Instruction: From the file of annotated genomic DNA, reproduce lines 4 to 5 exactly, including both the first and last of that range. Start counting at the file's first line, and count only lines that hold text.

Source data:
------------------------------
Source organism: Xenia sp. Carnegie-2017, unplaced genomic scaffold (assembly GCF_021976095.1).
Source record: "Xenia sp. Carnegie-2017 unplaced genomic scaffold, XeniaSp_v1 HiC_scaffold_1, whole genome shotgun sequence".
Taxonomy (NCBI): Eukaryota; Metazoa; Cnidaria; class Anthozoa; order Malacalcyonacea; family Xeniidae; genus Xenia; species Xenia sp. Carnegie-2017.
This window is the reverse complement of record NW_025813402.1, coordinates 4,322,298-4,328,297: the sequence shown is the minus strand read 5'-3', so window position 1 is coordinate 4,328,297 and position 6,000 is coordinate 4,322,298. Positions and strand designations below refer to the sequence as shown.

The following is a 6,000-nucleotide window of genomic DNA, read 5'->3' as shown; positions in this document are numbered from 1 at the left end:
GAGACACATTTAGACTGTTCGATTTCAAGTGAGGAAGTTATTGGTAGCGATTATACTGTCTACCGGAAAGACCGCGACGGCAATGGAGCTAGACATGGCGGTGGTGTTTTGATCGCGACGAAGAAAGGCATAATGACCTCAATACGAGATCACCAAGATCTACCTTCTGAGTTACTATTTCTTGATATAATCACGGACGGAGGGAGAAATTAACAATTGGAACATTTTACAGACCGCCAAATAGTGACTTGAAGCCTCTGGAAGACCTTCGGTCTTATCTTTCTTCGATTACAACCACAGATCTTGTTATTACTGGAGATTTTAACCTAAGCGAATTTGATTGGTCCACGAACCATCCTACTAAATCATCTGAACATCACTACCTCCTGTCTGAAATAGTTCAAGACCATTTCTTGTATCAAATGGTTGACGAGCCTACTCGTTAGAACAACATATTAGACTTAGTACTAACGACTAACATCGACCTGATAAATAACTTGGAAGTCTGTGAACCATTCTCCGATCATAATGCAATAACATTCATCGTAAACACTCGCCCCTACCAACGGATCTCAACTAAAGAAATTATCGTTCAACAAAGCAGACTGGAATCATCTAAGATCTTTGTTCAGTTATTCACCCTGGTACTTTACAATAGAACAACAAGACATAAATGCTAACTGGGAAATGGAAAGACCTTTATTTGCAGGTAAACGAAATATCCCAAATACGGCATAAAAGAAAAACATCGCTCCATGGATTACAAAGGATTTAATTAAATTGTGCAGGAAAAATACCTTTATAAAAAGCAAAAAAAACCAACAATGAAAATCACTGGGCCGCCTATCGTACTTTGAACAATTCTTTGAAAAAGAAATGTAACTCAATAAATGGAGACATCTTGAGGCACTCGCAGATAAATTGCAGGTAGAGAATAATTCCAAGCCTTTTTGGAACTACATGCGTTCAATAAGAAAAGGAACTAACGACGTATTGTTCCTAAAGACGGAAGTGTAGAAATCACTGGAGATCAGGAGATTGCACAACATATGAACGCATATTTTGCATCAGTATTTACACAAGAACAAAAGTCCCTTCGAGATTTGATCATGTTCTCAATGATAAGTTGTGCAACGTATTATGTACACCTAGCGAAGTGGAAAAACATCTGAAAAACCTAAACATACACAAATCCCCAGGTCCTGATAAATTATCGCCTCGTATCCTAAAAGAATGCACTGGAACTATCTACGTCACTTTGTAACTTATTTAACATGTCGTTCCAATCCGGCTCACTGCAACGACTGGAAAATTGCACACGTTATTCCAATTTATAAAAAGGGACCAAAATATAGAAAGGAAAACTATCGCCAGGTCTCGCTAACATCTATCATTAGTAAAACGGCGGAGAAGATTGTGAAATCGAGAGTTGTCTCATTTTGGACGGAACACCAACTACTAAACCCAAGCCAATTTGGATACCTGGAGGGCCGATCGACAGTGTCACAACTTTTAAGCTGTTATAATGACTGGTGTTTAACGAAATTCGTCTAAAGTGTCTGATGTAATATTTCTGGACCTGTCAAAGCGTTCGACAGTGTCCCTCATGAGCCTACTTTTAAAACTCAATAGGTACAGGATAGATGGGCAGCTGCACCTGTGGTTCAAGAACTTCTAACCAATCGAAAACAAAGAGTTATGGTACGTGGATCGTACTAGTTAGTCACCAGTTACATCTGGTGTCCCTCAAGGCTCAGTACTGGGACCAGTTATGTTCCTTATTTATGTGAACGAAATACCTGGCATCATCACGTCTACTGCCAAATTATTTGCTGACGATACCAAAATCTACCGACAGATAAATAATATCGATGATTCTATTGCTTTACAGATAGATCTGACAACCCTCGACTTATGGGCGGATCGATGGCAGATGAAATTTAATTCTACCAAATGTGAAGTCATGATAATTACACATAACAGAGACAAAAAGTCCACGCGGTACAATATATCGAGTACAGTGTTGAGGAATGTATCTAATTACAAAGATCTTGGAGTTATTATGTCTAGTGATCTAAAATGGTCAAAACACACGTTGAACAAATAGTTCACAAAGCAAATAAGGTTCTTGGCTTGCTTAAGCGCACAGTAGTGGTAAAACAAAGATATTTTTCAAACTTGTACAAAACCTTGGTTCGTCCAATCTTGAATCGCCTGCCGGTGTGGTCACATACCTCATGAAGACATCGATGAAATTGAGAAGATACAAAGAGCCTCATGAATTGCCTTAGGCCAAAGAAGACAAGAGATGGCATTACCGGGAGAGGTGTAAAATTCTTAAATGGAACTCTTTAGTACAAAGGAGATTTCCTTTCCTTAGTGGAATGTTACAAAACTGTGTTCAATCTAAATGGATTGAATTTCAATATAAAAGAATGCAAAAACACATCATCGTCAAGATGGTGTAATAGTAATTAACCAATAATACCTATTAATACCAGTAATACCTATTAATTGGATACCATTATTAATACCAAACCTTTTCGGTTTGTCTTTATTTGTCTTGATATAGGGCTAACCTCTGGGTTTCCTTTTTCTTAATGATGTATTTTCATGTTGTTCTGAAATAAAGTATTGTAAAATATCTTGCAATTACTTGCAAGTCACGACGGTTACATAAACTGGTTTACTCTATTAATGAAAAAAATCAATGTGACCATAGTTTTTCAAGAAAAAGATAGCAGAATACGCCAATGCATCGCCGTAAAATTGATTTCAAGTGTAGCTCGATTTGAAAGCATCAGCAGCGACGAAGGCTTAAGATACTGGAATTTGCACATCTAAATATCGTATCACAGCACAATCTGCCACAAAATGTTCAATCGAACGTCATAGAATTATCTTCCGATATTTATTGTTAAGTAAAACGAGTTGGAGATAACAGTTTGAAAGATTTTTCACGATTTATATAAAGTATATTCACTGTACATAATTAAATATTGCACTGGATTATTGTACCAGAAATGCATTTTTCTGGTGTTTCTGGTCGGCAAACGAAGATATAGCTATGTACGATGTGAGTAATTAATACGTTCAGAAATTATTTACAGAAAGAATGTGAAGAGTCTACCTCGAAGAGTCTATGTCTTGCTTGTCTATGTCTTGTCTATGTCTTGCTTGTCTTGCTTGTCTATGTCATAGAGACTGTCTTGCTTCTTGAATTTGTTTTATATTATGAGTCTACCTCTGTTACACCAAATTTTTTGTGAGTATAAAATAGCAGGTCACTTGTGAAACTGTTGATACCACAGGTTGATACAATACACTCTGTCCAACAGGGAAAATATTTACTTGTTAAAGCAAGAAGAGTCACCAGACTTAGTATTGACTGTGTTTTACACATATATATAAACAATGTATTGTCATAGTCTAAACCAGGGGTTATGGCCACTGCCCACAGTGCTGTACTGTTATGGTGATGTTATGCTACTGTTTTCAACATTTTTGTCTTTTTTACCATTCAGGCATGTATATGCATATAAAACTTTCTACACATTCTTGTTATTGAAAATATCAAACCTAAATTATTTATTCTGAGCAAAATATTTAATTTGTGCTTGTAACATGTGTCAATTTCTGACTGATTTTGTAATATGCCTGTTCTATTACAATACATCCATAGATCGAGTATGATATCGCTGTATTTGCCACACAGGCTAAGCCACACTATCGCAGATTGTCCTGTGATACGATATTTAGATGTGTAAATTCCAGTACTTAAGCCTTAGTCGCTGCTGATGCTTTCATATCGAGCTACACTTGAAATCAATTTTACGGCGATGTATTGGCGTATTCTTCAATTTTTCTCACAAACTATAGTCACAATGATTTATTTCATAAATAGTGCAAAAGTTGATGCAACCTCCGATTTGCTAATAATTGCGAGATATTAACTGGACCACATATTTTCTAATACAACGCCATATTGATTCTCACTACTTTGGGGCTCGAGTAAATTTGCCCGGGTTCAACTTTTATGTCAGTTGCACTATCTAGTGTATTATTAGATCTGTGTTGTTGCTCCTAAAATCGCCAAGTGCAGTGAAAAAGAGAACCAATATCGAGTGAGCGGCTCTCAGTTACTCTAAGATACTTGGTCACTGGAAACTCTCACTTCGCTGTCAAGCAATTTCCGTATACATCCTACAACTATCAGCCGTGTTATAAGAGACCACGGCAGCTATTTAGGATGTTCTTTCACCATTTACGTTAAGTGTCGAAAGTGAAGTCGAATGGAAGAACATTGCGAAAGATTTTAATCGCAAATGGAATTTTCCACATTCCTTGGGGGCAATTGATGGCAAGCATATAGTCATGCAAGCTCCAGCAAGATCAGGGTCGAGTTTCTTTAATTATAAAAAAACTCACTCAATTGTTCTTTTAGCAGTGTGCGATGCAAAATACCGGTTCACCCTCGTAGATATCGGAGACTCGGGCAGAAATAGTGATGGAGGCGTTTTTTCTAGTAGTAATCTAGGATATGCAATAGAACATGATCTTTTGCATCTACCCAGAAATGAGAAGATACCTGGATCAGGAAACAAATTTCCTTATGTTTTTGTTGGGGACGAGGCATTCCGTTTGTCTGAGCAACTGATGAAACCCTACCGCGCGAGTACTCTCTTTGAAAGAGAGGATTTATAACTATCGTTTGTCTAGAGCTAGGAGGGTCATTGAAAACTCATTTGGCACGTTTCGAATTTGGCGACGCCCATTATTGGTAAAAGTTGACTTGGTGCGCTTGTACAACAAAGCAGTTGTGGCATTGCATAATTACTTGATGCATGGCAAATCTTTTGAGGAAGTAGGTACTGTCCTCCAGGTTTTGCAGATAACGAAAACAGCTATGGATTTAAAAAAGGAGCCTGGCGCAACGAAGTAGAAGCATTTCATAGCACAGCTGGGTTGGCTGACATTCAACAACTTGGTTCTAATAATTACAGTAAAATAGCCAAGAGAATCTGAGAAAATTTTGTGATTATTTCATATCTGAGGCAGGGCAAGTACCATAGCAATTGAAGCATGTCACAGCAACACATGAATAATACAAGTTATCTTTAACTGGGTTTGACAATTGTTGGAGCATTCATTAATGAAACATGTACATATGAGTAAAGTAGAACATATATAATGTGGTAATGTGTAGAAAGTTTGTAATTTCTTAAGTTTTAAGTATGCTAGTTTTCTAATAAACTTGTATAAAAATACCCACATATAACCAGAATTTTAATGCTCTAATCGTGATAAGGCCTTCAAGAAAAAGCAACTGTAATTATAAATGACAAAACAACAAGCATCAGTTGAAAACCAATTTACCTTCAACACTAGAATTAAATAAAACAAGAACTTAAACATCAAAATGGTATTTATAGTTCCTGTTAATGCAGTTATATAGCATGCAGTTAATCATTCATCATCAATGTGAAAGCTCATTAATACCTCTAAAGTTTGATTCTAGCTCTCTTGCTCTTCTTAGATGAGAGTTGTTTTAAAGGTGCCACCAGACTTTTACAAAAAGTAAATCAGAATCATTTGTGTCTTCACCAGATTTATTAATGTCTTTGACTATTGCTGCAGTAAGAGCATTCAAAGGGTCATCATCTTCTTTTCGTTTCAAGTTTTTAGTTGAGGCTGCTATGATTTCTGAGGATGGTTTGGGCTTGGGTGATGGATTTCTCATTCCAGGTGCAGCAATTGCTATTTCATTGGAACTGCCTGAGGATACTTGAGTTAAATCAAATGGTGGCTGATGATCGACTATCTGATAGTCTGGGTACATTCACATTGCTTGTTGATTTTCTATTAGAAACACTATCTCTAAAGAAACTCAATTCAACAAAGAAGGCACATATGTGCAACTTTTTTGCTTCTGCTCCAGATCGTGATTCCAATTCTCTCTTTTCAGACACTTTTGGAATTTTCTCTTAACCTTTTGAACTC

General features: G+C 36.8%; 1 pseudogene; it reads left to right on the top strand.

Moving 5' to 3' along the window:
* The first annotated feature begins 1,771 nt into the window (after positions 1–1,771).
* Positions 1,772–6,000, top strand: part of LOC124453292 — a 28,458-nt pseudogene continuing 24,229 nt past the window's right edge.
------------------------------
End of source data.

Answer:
This window is the reverse complement of record NW_025813402.1, coordinates 4,322,298-4,328,297: the sequence shown is the minus strand read 5'-3', so window position 1 is coordinate 4,328,297 and position 6,000 is coordinate 4,322,298. Positions and strand designations below refer to the sequence as shown.

The following is a 6,000-nucleotide window of genomic DNA, read 5'->3' as shown; positions in this document are numbered from 1 at the left end: